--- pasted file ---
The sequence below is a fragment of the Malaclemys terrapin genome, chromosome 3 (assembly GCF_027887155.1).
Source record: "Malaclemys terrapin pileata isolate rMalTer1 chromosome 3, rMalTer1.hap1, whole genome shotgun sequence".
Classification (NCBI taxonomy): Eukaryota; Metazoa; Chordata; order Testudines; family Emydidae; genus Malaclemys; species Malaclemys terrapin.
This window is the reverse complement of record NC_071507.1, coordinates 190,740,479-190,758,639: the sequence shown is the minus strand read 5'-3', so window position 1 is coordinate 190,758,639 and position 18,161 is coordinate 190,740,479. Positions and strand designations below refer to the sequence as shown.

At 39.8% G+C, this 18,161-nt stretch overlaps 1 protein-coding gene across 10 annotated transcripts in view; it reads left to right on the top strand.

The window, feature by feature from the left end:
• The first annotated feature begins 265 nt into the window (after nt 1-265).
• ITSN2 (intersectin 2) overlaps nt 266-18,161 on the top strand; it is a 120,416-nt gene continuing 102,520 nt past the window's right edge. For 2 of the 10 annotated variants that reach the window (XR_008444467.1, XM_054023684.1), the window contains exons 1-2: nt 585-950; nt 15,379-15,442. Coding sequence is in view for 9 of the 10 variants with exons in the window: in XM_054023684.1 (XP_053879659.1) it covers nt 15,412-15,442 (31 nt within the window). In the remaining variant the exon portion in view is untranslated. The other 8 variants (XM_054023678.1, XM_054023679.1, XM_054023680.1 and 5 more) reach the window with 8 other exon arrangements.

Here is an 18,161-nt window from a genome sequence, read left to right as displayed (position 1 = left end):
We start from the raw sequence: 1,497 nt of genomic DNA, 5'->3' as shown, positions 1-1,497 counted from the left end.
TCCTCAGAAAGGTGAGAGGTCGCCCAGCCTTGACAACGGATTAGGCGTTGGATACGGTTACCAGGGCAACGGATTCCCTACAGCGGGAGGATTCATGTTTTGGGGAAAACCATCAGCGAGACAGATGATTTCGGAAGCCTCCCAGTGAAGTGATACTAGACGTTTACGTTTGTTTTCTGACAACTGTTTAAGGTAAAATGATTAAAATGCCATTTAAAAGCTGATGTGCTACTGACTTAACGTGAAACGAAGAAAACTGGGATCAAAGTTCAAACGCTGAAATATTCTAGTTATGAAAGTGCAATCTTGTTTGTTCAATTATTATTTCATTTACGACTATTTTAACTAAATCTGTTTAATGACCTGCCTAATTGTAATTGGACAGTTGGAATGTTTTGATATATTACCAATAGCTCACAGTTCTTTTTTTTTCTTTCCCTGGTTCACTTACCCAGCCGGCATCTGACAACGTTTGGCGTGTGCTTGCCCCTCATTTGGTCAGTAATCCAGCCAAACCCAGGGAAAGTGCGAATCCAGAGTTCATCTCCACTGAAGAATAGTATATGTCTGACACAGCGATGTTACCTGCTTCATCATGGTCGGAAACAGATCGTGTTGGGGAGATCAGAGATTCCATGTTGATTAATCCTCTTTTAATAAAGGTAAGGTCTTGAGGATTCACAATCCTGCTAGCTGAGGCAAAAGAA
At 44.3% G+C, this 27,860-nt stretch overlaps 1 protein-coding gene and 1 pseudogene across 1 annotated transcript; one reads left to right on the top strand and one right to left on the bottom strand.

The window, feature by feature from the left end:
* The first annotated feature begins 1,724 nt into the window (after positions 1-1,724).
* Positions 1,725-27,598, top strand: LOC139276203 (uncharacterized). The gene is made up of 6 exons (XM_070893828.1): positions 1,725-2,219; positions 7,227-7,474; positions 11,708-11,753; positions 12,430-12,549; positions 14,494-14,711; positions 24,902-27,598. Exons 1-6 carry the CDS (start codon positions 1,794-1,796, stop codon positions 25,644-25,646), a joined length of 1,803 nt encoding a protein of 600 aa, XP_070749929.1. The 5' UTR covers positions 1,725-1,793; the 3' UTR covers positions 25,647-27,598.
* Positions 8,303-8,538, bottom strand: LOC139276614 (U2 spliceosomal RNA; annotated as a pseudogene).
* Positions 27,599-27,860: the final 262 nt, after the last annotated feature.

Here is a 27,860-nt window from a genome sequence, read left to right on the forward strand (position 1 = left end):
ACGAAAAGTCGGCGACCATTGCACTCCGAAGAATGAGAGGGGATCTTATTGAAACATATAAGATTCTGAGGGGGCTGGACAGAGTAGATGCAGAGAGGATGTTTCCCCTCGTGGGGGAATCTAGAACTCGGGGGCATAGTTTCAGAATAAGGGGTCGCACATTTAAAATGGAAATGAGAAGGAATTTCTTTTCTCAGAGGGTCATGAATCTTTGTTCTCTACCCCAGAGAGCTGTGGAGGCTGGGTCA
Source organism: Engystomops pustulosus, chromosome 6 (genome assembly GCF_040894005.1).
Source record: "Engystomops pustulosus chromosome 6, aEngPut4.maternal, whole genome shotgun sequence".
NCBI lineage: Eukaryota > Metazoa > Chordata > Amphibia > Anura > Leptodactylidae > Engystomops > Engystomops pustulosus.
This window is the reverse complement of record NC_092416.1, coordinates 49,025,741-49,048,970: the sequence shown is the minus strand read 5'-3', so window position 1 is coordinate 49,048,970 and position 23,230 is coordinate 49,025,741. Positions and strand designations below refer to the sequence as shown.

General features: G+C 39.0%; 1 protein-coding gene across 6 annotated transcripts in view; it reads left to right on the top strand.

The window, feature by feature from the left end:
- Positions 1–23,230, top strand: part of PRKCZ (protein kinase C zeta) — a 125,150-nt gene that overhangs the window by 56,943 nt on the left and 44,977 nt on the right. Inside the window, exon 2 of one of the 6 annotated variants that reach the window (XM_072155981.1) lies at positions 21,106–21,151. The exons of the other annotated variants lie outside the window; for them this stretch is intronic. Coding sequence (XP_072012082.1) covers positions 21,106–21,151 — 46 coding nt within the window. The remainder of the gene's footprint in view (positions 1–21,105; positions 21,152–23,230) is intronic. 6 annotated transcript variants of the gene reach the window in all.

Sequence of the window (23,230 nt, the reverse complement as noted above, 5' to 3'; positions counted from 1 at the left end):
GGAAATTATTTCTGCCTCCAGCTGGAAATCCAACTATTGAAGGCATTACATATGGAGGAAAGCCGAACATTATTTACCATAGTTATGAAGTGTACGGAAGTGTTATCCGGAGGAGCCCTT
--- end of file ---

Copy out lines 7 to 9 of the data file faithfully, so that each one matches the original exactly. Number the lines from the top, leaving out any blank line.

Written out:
• The first annotated feature begins 265 nt into the window (after nt 1-265).
• ITSN2 (intersectin 2) overlaps nt 266-18,161 on the top strand; it is a 120,416-nt gene continuing 102,520 nt past the window's right edge. For 2 of the 10 annotated variants that reach the window (XR_008444467.1, XM_054023684.1), the window contains exons 1-2: nt 585-950; nt 15,379-15,442. Coding sequence is in view for 9 of the 10 variants with exons in the window: in XM_054023684.1 (XP_053879659.1) it covers nt 15,412-15,442 (31 nt within the window). In the remaining variant the exon portion in view is untranslated. The other 8 variants (XM_054023678.1, XM_054023679.1, XM_054023680.1 and 5 more) reach the window with 8 other exon arrangements.

Here is an 18,161-nt window from a genome sequence, read left to right as displayed (position 1 = left end):